Many Rolex antique watches are full of historical flavor and humanistic value, and they have been the target of collection by many people. After years of precipitation and time baptism, we understand that period through an antique watch. I was recently amazed by an antique Rolex watch. Rolex Ref. 3525, known as the Prisoner of War watch, was born during World War II and was used to time the “Victory Escape” in 1943. So I can’t help but feel excited. What wartime stories has this Rolex Ref. 3525 experienced?
During World War II, RAF pilots were captured and sent to prison camps, with all their watches confiscated. On May 28, 1940, a British corporal named Clive Nutting was arrested and imprisoned in the Third Concentration Camp (the Third Concentration Camp was made into a Hollywood movie, “The Great Escape” after the war) and also lost his life. I bought the Rolex watch I wore before. He was incarcerated there throughout World War II and worked as a shoemaker. Imitation Rolex.
Hans Wilsdorf, the founder of Rolex, heard about the confiscation of watches from prisoners of war and expressed his willingness to contribute to the battle by providing watches to prisoners of war camp officers. Pay was required at the end of the war. But at that time, supplying watches to these British prisoners of battle was hazardous. However, Rolex also has its considerations in doing so. They also want to test the performance of their watches in some unique environments.
For this reason, the British officers detained in prisoner-of-war camps sent letters to Hans Wilsdorf to order watches. On March 10, 1943, Clive Nutting called this Ref. 3525 Oyster chronograph from Rolex. When Rolex received this order, the person in charge thought they might be unable to deliver the watch to the customer in time, not only because of the war but also because many military officers had already reserved it.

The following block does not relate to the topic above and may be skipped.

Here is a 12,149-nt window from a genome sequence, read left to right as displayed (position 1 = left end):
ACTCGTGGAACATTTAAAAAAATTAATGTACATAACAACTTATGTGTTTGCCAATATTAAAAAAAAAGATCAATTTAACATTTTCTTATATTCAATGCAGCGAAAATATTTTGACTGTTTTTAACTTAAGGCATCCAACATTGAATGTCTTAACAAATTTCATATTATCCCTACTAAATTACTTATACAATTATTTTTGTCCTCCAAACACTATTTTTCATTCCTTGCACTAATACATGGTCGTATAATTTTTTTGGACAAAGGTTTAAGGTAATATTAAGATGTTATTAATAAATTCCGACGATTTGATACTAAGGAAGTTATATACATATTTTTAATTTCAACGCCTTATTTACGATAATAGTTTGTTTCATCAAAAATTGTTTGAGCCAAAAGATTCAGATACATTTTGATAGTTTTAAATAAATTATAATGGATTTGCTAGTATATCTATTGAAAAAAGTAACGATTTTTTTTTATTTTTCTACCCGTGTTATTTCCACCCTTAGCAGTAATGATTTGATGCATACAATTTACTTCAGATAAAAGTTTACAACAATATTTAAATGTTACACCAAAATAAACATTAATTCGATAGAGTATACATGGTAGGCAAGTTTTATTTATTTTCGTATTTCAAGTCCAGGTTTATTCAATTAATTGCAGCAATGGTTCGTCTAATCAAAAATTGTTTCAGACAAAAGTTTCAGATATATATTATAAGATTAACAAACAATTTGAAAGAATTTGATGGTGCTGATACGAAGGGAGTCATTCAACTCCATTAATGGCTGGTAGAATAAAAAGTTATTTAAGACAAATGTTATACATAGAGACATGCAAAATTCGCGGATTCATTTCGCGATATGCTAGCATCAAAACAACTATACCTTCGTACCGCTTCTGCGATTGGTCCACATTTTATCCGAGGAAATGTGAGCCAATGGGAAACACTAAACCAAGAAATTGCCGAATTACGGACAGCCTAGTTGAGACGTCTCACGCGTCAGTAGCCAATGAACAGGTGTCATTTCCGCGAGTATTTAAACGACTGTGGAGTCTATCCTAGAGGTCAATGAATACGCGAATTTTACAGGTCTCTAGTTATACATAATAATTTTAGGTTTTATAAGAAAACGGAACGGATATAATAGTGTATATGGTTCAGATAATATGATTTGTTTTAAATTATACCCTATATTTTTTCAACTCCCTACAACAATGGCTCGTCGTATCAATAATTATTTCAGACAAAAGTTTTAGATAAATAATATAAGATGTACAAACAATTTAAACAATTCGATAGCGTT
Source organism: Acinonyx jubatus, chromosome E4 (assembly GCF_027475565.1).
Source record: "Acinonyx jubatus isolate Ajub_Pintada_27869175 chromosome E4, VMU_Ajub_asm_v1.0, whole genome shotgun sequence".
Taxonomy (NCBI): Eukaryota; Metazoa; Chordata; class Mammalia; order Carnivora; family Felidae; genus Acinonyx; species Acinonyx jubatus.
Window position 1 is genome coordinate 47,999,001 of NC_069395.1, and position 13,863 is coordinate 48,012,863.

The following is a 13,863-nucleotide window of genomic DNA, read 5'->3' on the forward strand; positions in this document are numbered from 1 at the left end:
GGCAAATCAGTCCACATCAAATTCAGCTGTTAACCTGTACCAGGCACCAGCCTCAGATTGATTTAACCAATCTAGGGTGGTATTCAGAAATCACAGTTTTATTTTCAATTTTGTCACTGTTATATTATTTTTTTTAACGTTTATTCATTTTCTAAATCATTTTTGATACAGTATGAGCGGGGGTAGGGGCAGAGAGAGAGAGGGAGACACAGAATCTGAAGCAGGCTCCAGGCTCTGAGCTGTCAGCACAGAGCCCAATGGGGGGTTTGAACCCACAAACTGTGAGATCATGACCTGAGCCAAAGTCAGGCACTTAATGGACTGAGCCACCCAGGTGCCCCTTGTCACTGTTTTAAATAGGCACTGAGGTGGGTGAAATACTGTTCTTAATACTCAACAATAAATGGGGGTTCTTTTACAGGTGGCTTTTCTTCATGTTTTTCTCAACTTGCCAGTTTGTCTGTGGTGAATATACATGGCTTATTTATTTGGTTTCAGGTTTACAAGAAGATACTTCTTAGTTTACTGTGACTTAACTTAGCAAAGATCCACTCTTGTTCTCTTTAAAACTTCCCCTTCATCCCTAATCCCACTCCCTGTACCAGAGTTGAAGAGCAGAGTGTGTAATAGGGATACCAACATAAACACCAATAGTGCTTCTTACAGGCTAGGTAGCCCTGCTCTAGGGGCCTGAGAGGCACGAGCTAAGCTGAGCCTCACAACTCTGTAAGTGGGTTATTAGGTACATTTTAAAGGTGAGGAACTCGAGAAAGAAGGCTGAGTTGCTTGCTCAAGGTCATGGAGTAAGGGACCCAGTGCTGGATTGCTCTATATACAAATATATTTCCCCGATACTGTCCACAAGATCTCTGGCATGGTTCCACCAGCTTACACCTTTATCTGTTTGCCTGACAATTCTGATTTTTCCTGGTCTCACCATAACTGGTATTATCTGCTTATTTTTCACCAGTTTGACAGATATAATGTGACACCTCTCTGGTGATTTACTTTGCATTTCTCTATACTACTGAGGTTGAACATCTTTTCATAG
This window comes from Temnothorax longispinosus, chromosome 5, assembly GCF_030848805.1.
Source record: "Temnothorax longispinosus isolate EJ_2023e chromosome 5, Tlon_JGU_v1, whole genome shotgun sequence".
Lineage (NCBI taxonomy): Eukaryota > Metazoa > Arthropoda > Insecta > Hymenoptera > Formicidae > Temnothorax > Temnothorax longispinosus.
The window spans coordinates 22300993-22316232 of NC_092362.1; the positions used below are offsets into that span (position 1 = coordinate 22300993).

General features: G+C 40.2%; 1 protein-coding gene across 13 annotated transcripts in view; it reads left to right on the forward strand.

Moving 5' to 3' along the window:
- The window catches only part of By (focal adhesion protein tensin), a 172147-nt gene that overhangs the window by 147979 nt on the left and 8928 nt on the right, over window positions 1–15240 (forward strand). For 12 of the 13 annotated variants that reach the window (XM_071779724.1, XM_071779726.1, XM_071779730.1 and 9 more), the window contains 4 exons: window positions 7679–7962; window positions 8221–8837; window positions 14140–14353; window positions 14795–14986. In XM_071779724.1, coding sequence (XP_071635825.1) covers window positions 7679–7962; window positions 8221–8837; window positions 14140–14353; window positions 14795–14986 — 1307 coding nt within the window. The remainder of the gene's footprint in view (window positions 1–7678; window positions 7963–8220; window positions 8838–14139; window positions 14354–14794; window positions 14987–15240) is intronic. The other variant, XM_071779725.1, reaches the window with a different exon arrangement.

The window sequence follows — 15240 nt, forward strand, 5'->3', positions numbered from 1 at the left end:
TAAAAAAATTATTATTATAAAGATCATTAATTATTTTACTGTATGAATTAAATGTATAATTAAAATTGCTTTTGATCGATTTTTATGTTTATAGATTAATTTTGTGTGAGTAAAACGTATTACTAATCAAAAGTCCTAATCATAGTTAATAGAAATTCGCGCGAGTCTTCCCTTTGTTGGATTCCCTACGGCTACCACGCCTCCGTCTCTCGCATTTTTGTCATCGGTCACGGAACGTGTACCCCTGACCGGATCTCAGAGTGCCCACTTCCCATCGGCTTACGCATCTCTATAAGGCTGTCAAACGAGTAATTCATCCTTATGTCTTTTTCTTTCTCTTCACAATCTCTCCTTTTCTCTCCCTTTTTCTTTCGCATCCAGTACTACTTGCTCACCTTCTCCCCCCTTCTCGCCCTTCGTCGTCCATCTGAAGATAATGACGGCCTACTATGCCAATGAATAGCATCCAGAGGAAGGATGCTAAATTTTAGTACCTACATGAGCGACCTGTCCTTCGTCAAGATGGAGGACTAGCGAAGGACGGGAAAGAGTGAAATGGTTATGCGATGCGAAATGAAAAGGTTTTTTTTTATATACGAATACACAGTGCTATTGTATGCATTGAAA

Three months later, Clive Nutting finally received the Rolex Ref. 3525 Oyster Chronograph he had ordered before, with an invoice attached. The invoice was written in the handwriting of Rolex founder Hans Wilsdorf: “Now this watch sells for 250 francs in Switzerland, but in wartime you did not need to pay this fee.”
Clive Nutting also had his plans for ordering this watch. He was preparing for his great escape. An accurate clock was essential to him because he needed to use this watch to calculate the patrols of the correctional officers. Timetable and time to travel through the escape tunnel. Unfortunately, correctional officers eventually discovered him during his escape, and the escape tunnel was closed. An exhausting escape failed.
After the Second World War, Clive Nutting was released from prison. But he still missed the Rolex in his hand, so after returning to the UK, he wrote a letter to Rolex, stating that he wanted to pay the cost of the watch and send the watch back for warranty. Finally, Clive Nutting did not forget to praise the Rolex in his hand, “It still runs strongly even in extremely cold environments.”
In the third year after the war, in 1948, Clive Nutting received an invoice for £15, 12 shillings, and 6 pence, the final price he paid for the watch. Before his death, he kept this Oyster clock, which meant a lot to him. For him, this is a dream and a fearless resistance to war.
This rare Rolex Ref. 3525 chronograph has a diameter of 35 mm and has speed and distance measurement functions. The layout of the dial is very clever, and the dials are arranged in an orderly manner. Because the hands are filled with radium material, they can be easily read even at night. Ref.3525 is equipped with Valjoux 23-column wheel movement and is one of the first Rolex chronographs fitted with an Oyster case. Replica Rolex watches.
Every antique Rolex watch has written a story. This Rolex Ref. 3525 Oyster Chronograph writes about a heroic struggle, a resistance that is still worth commemorating today.
Band Length: 17cm
Band Color: Black
Dial Color: Steel Dial
Case Size: 40mm